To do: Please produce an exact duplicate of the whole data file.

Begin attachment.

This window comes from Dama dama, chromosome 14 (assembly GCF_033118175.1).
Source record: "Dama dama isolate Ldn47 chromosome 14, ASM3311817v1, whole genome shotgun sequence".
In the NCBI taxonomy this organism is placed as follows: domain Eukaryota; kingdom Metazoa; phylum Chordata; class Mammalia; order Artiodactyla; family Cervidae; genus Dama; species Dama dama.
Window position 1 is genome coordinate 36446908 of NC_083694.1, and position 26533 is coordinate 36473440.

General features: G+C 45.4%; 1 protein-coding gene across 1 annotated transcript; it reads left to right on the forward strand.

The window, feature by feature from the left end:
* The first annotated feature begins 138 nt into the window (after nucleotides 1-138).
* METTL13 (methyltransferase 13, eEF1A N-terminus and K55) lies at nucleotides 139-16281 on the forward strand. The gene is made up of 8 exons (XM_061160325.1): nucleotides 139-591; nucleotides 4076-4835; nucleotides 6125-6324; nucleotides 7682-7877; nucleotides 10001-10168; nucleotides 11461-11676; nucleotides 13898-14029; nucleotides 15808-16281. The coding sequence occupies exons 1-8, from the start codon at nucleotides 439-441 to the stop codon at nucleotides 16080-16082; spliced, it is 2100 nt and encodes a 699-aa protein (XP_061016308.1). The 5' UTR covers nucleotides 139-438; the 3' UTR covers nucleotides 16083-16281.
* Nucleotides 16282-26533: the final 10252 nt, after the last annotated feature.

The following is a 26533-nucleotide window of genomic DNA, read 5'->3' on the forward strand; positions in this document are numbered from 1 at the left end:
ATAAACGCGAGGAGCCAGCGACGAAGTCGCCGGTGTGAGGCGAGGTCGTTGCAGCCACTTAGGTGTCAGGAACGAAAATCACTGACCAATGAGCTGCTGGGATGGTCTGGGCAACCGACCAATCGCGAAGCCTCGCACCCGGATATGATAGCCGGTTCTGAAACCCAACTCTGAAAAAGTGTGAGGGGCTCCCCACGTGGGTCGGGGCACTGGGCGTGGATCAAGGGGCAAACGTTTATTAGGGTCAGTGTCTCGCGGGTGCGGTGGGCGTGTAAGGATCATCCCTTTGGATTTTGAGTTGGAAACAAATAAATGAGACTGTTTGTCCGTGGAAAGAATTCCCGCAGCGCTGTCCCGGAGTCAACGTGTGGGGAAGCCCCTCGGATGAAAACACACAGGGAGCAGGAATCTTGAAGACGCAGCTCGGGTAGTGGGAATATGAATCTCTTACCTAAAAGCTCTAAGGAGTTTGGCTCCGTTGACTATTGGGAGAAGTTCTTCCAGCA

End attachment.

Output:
This window comes from Dama dama, chromosome 14 (assembly GCF_033118175.1).
Source record: "Dama dama isolate Ldn47 chromosome 14, ASM3311817v1, whole genome shotgun sequence".
In the NCBI taxonomy this organism is placed as follows: domain Eukaryota; kingdom Metazoa; phylum Chordata; class Mammalia; order Artiodactyla; family Cervidae; genus Dama; species Dama dama.
Window position 1 is genome coordinate 36446908 of NC_083694.1, and position 26533 is coordinate 36473440.

General features: G+C 45.4%; 1 protein-coding gene across 1 annotated transcript; it reads left to right on the forward strand.

The window, feature by feature from the left end:
* The first annotated feature begins 138 nt into the window (after nucleotides 1-138).
* METTL13 (methyltransferase 13, eEF1A N-terminus and K55) lies at nucleotides 139-16281 on the forward strand. The gene is made up of 8 exons (XM_061160325.1): nucleotides 139-591; nucleotides 4076-4835; nucleotides 6125-6324; nucleotides 7682-7877; nucleotides 10001-10168; nucleotides 11461-11676; nucleotides 13898-14029; nucleotides 15808-16281. The coding sequence occupies exons 1-8, from the start codon at nucleotides 439-441 to the stop codon at nucleotides 16080-16082; spliced, it is 2100 nt and encodes a 699-aa protein (XP_061016308.1). The 5' UTR covers nucleotides 139-438; the 3' UTR covers nucleotides 16083-16281.
* Nucleotides 16282-26533: the final 10252 nt, after the last annotated feature.

The following is a 26533-nucleotide window of genomic DNA, read 5'->3' on the forward strand; positions in this document are numbered from 1 at the left end:
ATAAACGCGAGGAGCCAGCGACGAAGTCGCCGGTGTGAGGCGAGGTCGTTGCAGCCACTTAGGTGTCAGGAACGAAAATCACTGACCAATGAGCTGCTGGGATGGTCTGGGCAACCGACCAATCGCGAAGCCTCGCACCCGGATATGATAGCCGGTTCTGAAACCCAACTCTGAAAAAGTGTGAGGGGCTCCCCACGTGGGTCGGGGCACTGGGCGTGGATCAAGGGGCAAACGTTTATTAGGGTCAGTGTCTCGCGGGTGCGGTGGGCGTGTAAGGATCATCCCTTTGGATTTTGAGTTGGAAACAAATAAATGAGACTGTTTGTCCGTGGAAAGAATTCCCGCAGCGCTGTCCCGGAGTCAACGTGTGGGGAAGCCCCTCGGATGAAAACACACAGGGAGCAGGAATCTTGAAGACGCAGCTCGGGTAGTGGGAATATGAATCTCTTACCTAAAAGCTCTAAGGAGTTTGGCTCCGTTGACTATTGGGAGAAGTTCTTCCAGCA